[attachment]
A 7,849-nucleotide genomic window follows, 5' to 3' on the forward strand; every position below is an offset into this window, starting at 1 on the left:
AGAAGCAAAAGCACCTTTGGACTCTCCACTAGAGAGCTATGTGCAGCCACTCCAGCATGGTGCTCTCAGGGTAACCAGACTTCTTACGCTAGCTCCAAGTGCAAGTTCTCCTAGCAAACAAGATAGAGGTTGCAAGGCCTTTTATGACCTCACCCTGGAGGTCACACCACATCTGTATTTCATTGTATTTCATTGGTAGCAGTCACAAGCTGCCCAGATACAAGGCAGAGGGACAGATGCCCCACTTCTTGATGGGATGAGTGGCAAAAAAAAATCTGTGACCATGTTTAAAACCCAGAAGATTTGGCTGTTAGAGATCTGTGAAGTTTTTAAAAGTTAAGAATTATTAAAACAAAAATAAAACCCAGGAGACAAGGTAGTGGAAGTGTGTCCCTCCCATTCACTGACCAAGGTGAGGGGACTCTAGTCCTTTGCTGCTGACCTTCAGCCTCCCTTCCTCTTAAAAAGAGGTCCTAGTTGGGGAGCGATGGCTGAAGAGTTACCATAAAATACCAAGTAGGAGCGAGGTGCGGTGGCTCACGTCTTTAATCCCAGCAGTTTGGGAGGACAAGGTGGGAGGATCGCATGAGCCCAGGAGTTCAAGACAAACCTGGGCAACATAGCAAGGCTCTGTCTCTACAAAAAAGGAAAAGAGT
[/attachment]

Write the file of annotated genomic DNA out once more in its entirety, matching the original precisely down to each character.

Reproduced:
A 7,849-nucleotide genomic window follows, 5' to 3' on the forward strand; every position below is an offset into this window, starting at 1 on the left:
AGAAGCAAAAGCACCTTTGGACTCTCCACTAGAGAGCTATGTGCAGCCACTCCAGCATGGTGCTCTCAGGGTAACCAGACTTCTTACGCTAGCTCCAAGTGCAAGTTCTCCTAGCAAACAAGATAGAGGTTGCAAGGCCTTTTATGACCTCACCCTGGAGGTCACACCACATCTGTATTTCATTGTATTTCATTGGTAGCAGTCACAAGCTGCCCAGATACAAGGCAGAGGGACAGATGCCCCACTTCTTGATGGGATGAGTGGCAAAAAAAAATCTGTGACCATGTTTAAAACCCAGAAGATTTGGCTGTTAGAGATCTGTGAAGTTTTTAAAAGTTAAGAATTATTAAAACAAAAATAAAACCCAGGAGACAAGGTAGTGGAAGTGTGTCCCTCCCATTCACTGACCAAGGTGAGGGGACTCTAGTCCTTTGCTGCTGACCTTCAGCCTCCCTTCCTCTTAAAAAGAGGTCCTAGTTGGGGAGCGATGGCTGAAGAGTTACCATAAAATACCAAGTAGGAGCGAGGTGCGGTGGCTCACGTCTTTAATCCCAGCAGTTTGGGAGGACAAGGTGGGAGGATCGCATGAGCCCAGGAGTTCAAGACAAACCTGGGCAACATAGCAAGGCTCTGTCTCTACAAAAAAGGAAAAGAGT